Before I was born the great Wall Street Crash of October 24, 1929 and subsequent Depression directly influenced fashion of the 1930s. The autumn, 1930 Sears Catalogue admonished, “Thrift is the spirit of the day. Reckless spending is a thing of the past.” The beginning of the decade saw women sewing more. Clothing was mended and patched before being replaced. Less ready-to-wear garments were purchased, even though styles were dramatically changing. This was the mood of my childhood. It was the glass ceiling I had to penetrate. It was the cloud, which covered the generation caring and protecting me. It was the generation that was preparing me to face the future and all they could see was the gloom and horror of the past.

A softer, more feminine style replaced the boyish, flapper look of the twenties. At the beginning of the decade, hemlines dropped dramatically to the ankle and remained there until the end of the thirties. Necklines were lowered while torsos were sensuously molded beneath squared shoulders.

I recall the belabored discussions my mother, girlfriends aunts and cousins had about hemlines, seams in nylons, bra thrusts, necklines, crinolines or tightness of dress, panty lines, etc.

The entertainment industry continued to exert a strong influence over fashion. Movies were one of the few escapes from the harsh reality of the Depression. Movie star endorsements of styles and accessories became common, especially with evening wear. A popular formal look was the empire-wasted gown, with ties at the back.

Fur of all kinds was worn extensively during this era, both during the day and at night. Fur capes, coats, stoles wraps, accessories and trimmings adorned women’s dresses. Pelts in demand were sable, mink, chinchilla, Persian lamb and silver fox. Cloths but actresses looks, hairstyles, makeup and general appearances were not only studied and emulated. The average women strove to clone one or another Hollywood goddess. She dressed and became her man’s personal “cupie-doll”, icon, and goddess. The look of Sophie Loren, Elizabeth Taylor, Monroe, etc.

Washable, easy-care fabrics were introduced during this decade. The first openly synthetic fibers were developed in the 1930s. Prior to this, manufactured fibers had been developed to emulate natural fibers.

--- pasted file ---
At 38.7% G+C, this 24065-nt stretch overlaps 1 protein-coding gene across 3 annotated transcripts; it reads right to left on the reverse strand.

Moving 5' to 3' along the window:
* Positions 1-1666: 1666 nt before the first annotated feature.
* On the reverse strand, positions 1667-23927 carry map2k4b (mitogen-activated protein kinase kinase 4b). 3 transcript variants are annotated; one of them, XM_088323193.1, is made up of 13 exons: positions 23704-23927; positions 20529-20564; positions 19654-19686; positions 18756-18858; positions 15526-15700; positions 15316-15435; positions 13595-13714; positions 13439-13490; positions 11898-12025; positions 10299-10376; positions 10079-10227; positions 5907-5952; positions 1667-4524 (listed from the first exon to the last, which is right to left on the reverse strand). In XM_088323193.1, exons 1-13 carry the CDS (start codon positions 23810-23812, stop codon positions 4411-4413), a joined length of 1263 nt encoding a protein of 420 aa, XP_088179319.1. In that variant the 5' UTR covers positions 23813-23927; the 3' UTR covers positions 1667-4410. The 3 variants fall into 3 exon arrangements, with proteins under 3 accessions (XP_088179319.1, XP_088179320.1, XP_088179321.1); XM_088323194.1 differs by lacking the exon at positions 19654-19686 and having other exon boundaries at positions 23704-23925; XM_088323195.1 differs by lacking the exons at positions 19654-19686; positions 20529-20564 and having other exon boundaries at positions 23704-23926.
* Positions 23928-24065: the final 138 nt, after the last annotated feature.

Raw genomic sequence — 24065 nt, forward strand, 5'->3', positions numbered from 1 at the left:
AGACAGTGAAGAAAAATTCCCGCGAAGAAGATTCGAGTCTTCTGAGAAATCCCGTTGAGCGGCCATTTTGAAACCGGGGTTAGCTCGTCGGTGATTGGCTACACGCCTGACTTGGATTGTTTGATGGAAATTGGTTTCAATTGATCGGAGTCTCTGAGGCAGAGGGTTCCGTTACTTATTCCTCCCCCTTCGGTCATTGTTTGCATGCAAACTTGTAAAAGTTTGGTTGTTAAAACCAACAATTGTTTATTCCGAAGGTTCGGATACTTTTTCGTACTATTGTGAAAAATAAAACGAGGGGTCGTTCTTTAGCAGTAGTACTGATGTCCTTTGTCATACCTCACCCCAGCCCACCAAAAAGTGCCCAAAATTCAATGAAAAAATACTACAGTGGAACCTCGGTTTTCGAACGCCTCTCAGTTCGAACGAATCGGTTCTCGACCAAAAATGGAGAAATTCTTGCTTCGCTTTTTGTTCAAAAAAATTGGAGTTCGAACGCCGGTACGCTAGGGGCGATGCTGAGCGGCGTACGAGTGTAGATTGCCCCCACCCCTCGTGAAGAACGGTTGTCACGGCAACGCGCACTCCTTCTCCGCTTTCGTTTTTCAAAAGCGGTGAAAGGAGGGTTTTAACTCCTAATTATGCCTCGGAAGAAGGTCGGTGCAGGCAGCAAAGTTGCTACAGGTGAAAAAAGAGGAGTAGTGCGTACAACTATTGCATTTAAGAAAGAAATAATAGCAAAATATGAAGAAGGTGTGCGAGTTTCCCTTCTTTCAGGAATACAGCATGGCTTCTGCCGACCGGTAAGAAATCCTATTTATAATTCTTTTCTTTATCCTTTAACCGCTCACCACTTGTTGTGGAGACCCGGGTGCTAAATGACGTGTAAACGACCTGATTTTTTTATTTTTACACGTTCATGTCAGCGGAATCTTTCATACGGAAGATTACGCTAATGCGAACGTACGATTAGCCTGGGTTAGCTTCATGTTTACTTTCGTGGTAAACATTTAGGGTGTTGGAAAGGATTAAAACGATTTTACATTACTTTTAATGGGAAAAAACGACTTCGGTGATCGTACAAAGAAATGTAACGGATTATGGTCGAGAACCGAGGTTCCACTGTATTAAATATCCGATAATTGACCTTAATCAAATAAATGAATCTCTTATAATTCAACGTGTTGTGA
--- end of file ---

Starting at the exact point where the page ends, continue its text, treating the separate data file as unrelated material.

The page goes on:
In 1935 the DuPont de Nemours Company successfully synthesized nylon. Nylon was introduced in stockings during 1939 but World War II interrupted its use in fashion. Widespread use of this synthetic fiber didn’t occur until after WW II. I remember how my mother and her friends relished there nylon stockings though many still wore cotton not wanting to be exorbitant or frivolous with precious funds.

An American Point of View

From colonial times until well into the 20th century, Americans imported their fashions from Europe. Even the greatest American dressmaking houses - Mrs. Donovan in New York, Weeks in Chicago, and the Shogren Sisters in Portland - had to import a certain number of Paris models each year in order to be taken seriously by their clientele.

In 1865, with 100 dollars, John B. Stetson rented a small room; bought the tools he needed, bought 10 dollars worth of fur and the John B. Stetson Hat Company was born. A year later the "Hat of the West" or the now famous "Boss of the Plains" hat was born and the name Stetson was on its way to becoming the mark of quality, durability, innovation and beauty.
John B. Stetson experienced trying times in his life but after it all he relied on the one thing he did exceptionally well, making hats.

Footnote #5 NYC Change is Biblical

About future change Paul says in 1 Cor 15: "51 Listen, I tell you a mystery: We will not all sleep, but we will all be changed—52 in a flash, in the twinkling of an eye, at the last trumpet. For the trumpet will sound, the dead will be raised imperishable, and we will be changed

And, about current change Paul says in Romans: 4 We were therefore buried with him through baptism into death in order that, just as Christ was raised from the dead through the glory of the Father, we too may live a new life.
6 For we know that our old self was crucified with him so that the body of sin might be done away with, that we should no longer be slaves to sin—7 because anyone who has died has been freed from sin.

But he advises that we must do some thing to make it effective for which I strive”:

11 Likewise reckon ye also yourselves to be dead indeed unto sin, but alive unto God through Jesus Christ our Lord.
12 Let not sin therefore reign in your mortal body, that ye should obey it in the lusts thereof.
13 Neither yield ye your members as instruments of unrighteousness unto sin: but yield yourselves unto God, as those that are alive from the dead, and your members as instruments of righteousness unto God.
22 But now being made free from sin, and become servants to God, ye have your fruit unto holiness, and the end everlasting life.